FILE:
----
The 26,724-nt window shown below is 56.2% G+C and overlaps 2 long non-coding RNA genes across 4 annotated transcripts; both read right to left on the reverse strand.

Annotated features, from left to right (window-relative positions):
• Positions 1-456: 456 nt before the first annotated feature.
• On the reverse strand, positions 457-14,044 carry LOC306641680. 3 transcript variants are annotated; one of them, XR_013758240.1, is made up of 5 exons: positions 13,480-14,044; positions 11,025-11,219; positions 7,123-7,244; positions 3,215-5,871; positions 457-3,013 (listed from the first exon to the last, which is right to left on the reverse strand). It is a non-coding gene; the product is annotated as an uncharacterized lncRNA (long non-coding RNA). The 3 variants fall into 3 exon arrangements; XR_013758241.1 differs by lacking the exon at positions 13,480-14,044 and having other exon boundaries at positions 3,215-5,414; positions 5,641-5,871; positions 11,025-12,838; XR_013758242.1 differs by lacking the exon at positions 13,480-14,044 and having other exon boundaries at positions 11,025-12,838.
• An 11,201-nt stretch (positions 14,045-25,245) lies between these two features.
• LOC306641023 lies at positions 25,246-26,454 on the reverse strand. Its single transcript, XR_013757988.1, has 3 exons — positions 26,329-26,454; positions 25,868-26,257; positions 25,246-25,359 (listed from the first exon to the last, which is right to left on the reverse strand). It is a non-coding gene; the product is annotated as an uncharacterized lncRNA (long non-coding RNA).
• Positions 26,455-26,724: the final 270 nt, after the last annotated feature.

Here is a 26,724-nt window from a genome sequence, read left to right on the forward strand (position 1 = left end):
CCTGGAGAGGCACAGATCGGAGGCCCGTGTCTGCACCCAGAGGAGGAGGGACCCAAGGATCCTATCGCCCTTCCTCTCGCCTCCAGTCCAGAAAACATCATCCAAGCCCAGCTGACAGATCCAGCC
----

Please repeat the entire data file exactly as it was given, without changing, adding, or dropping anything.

The 26,724-nt window shown below is 56.2% G+C and overlaps 2 long non-coding RNA genes across 4 annotated transcripts; both read right to left on the reverse strand.

Annotated features, from left to right (window-relative positions):
• Positions 1-456: 456 nt before the first annotated feature.
• On the reverse strand, positions 457-14,044 carry LOC306641680. 3 transcript variants are annotated; one of them, XR_013758240.1, is made up of 5 exons: positions 13,480-14,044; positions 11,025-11,219; positions 7,123-7,244; positions 3,215-5,871; positions 457-3,013 (listed from the first exon to the last, which is right to left on the reverse strand). It is a non-coding gene; the product is annotated as an uncharacterized lncRNA (long non-coding RNA). The 3 variants fall into 3 exon arrangements; XR_013758241.1 differs by lacking the exon at positions 13,480-14,044 and having other exon boundaries at positions 3,215-5,414; positions 5,641-5,871; positions 11,025-12,838; XR_013758242.1 differs by lacking the exon at positions 13,480-14,044 and having other exon boundaries at positions 11,025-12,838.
• An 11,201-nt stretch (positions 14,045-25,245) lies between these two features.
• LOC306641023 lies at positions 25,246-26,454 on the reverse strand. Its single transcript, XR_013757988.1, has 3 exons — positions 26,329-26,454; positions 25,868-26,257; positions 25,246-25,359 (listed from the first exon to the last, which is right to left on the reverse strand). It is a non-coding gene; the product is annotated as an uncharacterized lncRNA (long non-coding RNA).
• Positions 26,455-26,724: the final 270 nt, after the last annotated feature.

Here is a 26,724-nt window from a genome sequence, read left to right on the forward strand (position 1 = left end):
CCTGGAGAGGCACAGATCGGAGGCCCGTGTCTGCACCCAGAGGAGGAGGGACCCAAGGATCCTATCGCCCTTCCTCTCGCCTCCAGTCCAGAAAACATCATCCAAGCCCAGCTGACAGATCCAGCC